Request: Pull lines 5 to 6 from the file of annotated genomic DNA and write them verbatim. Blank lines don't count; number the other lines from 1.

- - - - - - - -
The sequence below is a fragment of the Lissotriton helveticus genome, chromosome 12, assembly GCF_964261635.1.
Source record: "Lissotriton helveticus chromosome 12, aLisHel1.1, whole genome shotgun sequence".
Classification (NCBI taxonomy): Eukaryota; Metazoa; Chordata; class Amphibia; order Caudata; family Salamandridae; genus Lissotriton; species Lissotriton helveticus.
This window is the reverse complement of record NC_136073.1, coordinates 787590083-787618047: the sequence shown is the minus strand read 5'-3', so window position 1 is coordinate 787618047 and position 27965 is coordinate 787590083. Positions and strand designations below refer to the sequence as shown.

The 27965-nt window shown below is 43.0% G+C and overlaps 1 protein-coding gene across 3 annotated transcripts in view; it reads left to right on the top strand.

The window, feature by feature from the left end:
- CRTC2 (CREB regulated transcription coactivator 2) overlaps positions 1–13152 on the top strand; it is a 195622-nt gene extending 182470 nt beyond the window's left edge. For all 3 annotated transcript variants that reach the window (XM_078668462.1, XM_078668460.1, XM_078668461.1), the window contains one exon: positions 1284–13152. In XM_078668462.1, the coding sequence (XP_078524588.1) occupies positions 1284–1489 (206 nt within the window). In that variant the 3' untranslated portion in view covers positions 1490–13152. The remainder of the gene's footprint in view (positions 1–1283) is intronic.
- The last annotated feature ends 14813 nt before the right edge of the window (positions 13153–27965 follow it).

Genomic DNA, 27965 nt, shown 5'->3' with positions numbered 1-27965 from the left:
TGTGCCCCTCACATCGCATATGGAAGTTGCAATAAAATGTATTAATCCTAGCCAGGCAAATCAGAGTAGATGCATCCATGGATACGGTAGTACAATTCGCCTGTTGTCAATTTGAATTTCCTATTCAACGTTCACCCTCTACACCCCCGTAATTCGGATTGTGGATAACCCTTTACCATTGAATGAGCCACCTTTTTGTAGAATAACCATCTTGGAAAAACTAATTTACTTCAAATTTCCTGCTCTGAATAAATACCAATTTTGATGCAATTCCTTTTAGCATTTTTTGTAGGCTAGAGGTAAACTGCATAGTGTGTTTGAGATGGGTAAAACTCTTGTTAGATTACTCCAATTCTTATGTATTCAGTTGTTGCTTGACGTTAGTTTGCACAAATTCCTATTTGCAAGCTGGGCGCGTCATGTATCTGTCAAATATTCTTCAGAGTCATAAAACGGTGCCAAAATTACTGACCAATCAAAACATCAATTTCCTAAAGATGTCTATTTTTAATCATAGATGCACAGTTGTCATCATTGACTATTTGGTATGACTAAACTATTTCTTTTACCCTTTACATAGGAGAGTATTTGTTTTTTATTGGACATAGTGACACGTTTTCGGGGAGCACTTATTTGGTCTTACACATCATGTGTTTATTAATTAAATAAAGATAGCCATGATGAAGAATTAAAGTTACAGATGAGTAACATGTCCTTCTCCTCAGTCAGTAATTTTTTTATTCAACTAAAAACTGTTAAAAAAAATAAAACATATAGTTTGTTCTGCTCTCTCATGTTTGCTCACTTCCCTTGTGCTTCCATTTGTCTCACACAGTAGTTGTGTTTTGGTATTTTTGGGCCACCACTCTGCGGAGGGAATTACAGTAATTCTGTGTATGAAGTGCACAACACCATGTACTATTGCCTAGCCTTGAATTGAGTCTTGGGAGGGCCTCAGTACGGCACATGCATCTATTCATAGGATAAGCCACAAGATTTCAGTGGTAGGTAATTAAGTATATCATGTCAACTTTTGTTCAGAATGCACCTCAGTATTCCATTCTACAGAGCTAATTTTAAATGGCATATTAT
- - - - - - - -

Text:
The 27965-nt window shown below is 43.0% G+C and overlaps 1 protein-coding gene across 3 annotated transcripts in view; it reads left to right on the top strand.

The window, feature by feature from the left end: